The Revelations of Grace Wales BonnerFebruary 20, 2019
LONDON — On the outside of the envelope that contained the invitation to Grace Wales Bonner’s fall show were stamped a few lines by the American writer Ishmael Reed: “I had no systematic way of learning but proceeded like a quilt maker, a patch of knowledge here a patch there but lovingly knitted. I would hungrily devour the intellectual scraps and leftovers of the learned.”
Ms. Wales Bonner’s own method is much the same. She is more serious, and her approach more scholarly, than many of her compatriots. Since her breakout collection in 2015, she has been patching her way toward a grand theory of style that connects fashion to history, to art and to black culture.
For her move to London Fashion Week from the smaller London men’s wear week where she previously has shown, she had an enviable venue: The Serpentine Sackler Gallery, where “A Time for New Dreams,” a show she curated with the gallery, has just been extended through March 17.
The show and her fall collection were meant to be of a piece, one complementing the other. On Sunday night, when guests gathered to see it, a man was seated at the piano, playing softly: Mr. Reed. He performed as part of the show and the writer Ben Okri recited a poem written for the occasion.
Ms. Wales Bonner’s collections often engage with the black experience, especially as it migrates around the globe. The feeling of her new collection was identifiably African-American: She had looked through yearbooks from Howard University and focused on pieces like varsity jackets, baseball jerseys, jeans and boxy tailored jackets, reworking them with flourishes of West Africa and the Caribbean like the found feathers that peeped out of pockets and trimmed the hem of a jersey.
“I wanted to imbue these very classic American staples with a sense of magic, and spirituality and ritual that comes from another place,” she said after the show. “I was very much thinking about how art can be a very direct form of spirituality, how you can channel spirituality through the process of creation.”
It was affecting, and effective. With the exhibition as backdrop, her show felt separate from the usual ebb and flow of fashion week. But the collection rose to the occasion. Ms. Wales Bonner’s elongated tuxedo jackets, pinned with brooches that suggested talismans, were some of the most desirable pieces shown all week.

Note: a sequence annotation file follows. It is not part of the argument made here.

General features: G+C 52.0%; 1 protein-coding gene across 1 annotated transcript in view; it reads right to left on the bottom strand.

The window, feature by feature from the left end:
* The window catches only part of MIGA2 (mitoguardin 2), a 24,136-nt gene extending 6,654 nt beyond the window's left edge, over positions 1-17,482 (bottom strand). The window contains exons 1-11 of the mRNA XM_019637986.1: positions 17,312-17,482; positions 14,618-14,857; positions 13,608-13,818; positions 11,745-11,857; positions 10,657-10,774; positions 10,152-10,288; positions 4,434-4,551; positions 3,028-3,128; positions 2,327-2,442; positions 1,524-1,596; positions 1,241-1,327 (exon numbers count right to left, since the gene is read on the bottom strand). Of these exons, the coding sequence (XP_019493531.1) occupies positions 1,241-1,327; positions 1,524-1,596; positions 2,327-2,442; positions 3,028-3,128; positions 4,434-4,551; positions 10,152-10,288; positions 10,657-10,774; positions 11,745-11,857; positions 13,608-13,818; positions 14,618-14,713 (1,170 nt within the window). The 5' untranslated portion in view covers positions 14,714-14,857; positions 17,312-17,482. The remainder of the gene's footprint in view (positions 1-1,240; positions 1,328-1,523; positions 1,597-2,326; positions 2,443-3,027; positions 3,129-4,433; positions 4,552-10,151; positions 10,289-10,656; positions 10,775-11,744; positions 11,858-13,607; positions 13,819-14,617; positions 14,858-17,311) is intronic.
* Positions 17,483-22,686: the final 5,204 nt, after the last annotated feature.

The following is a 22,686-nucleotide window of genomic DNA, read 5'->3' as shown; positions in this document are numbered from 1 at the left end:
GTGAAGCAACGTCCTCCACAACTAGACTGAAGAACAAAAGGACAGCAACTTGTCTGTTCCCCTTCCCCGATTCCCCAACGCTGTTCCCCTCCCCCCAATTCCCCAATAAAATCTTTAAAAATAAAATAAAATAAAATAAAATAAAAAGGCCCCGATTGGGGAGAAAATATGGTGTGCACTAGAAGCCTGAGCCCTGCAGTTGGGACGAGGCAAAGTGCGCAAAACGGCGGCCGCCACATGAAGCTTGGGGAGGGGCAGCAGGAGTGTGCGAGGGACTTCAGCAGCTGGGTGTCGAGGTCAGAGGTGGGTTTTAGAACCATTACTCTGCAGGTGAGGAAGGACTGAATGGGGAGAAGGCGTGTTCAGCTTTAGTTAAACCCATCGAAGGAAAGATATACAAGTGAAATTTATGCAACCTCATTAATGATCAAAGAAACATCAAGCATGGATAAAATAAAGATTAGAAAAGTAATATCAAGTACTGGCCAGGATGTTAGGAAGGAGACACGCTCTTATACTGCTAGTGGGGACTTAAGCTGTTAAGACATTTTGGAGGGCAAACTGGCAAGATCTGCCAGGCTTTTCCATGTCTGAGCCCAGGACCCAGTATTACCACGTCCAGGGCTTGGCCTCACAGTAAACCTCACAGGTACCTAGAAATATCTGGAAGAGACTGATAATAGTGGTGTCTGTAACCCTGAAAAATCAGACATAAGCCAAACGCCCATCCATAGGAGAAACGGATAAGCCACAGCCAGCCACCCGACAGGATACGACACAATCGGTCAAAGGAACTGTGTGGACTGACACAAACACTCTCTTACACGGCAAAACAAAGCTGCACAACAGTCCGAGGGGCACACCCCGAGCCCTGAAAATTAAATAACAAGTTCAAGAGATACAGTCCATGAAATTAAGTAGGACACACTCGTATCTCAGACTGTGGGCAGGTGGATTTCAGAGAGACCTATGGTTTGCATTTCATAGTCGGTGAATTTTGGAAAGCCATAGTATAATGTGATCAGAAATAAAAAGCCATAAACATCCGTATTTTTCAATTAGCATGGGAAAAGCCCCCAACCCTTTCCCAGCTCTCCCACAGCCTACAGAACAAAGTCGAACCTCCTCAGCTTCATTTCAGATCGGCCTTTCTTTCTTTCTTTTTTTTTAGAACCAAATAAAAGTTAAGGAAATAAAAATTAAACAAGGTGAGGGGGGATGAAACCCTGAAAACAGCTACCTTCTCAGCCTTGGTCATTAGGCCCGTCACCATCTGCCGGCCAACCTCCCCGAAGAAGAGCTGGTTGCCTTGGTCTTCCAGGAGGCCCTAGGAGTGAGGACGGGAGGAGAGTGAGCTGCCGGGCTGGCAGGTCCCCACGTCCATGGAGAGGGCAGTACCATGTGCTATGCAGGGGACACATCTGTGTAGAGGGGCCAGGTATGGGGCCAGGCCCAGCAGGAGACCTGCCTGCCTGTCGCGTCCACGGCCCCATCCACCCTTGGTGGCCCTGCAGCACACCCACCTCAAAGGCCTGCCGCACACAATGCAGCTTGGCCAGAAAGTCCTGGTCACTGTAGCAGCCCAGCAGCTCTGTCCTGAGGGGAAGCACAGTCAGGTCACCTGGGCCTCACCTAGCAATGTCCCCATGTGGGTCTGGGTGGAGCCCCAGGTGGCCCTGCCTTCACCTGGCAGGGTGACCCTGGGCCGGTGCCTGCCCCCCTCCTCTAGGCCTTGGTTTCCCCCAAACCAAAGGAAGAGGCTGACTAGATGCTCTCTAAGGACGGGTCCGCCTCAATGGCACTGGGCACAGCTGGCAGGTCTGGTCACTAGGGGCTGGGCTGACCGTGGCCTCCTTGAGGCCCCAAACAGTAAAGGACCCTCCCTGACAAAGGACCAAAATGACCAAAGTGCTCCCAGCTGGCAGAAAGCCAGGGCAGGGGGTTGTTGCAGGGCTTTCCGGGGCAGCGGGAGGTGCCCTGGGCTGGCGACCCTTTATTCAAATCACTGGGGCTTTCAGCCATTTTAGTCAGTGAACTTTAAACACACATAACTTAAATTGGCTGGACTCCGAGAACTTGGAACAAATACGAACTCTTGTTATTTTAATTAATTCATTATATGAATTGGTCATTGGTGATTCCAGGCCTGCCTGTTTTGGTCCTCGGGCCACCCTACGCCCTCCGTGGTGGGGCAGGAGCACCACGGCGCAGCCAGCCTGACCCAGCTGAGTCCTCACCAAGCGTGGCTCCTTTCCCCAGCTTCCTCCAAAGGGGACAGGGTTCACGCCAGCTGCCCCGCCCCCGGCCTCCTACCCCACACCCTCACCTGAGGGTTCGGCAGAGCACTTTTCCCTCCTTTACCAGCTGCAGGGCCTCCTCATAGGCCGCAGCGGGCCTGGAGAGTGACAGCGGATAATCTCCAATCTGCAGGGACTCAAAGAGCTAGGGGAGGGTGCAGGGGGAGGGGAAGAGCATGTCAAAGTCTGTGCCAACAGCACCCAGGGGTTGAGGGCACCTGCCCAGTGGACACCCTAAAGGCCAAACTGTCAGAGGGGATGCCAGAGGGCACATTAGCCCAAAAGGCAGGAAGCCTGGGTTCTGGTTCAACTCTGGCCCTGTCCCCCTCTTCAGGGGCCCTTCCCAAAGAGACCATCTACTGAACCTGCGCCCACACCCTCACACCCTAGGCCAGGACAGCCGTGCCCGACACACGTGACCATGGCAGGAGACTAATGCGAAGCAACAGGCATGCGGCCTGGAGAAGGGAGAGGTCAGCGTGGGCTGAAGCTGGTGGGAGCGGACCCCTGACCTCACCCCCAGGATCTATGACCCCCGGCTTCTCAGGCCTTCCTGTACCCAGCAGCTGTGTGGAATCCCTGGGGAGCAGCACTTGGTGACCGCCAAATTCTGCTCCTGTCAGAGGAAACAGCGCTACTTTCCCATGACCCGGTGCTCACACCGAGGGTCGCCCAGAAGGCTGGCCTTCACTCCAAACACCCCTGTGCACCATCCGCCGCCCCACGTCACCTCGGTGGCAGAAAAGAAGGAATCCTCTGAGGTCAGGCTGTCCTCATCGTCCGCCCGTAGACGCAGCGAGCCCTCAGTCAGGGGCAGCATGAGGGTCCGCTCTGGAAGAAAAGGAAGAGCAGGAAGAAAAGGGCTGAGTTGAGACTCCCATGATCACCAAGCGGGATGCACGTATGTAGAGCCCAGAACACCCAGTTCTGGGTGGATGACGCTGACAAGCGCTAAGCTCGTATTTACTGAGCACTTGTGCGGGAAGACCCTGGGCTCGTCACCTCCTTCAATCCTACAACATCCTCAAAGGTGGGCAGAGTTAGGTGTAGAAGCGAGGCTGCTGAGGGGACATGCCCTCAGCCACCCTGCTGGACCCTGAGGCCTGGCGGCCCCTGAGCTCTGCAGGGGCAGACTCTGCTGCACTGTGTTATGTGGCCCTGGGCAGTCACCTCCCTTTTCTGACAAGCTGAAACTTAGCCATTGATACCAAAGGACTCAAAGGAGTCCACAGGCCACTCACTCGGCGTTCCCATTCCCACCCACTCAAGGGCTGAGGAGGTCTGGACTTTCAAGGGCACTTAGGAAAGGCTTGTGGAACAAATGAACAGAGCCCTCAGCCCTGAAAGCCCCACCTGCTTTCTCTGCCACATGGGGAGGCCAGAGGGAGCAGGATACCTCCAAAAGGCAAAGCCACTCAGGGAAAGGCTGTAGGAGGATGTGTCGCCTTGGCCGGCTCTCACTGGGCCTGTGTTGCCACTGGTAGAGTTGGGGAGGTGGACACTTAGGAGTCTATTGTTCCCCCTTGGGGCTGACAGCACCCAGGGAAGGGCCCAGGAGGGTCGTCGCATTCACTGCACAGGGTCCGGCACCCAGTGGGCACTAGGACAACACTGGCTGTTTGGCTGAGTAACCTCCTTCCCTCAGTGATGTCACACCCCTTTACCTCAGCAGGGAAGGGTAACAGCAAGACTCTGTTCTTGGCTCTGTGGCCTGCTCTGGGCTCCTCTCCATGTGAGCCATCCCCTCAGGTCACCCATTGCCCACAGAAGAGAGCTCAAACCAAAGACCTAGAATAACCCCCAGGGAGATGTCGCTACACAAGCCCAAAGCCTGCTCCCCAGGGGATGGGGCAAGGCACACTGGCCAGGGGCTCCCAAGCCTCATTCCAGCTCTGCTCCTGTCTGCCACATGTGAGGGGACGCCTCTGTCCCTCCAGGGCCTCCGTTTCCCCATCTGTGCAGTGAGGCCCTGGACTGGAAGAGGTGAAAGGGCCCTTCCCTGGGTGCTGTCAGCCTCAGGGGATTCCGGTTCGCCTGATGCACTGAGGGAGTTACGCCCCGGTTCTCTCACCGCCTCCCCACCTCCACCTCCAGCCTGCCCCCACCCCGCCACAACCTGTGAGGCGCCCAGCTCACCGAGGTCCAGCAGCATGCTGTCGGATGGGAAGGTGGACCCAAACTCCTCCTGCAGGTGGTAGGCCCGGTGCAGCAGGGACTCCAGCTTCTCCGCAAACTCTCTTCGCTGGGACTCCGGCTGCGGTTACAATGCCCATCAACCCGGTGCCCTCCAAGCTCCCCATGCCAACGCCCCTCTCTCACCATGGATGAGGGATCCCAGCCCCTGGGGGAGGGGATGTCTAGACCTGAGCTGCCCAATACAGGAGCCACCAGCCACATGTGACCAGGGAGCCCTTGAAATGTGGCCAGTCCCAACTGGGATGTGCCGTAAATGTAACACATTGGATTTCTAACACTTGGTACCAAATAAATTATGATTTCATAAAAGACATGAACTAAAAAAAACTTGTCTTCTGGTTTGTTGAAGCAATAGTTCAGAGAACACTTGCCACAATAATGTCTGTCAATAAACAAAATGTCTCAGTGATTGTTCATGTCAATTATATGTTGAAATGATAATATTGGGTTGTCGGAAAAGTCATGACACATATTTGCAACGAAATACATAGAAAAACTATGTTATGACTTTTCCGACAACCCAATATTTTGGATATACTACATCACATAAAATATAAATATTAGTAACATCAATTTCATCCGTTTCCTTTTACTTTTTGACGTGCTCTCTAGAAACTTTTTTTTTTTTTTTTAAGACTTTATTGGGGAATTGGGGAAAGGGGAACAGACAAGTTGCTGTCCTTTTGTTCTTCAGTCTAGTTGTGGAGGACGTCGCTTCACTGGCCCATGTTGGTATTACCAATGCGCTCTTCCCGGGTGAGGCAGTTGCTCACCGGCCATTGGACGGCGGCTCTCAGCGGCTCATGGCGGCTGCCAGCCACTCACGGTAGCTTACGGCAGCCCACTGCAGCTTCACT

Likewise her varsity jackets, branded St. James, for James Hampton, an American outsider artist of the midcentury (Ms. Wales Bonner dedicated the show to him). Mr. Hampton was a visionary who privately prepared for the return of Christ by creating a shrine of sorts — an assemblage of a throne, statuary and spiritual arcana — discovered in a rented carriage house in Washington, D.C., after his death in 1964 and now in the collection at the Smithsonian. Ms. Wales Bonner had studied his notebook, written in his invented and impenetrable script, which he signed “St. James.”
“On every page,” she said, “he’d sign off, ‘Revelation.’”
Collection after collection, show after show, Ms. Wales Bonner is signing off on her own Revelations of Grace. Connecting herself so consciously with the greats is a bold gesture but in its ongoing arc, her work has a magnetism and resonance rare in contemporary fashion.
“There’s a lot of commonality in our approaches to art,” said Mr. Reed, whose 1972 novel “Mumbo Jumbo” is widely considered a classic. “There’s an aesthetic where you grab everything from different traditions, different cultures.”
Source: Read Full Article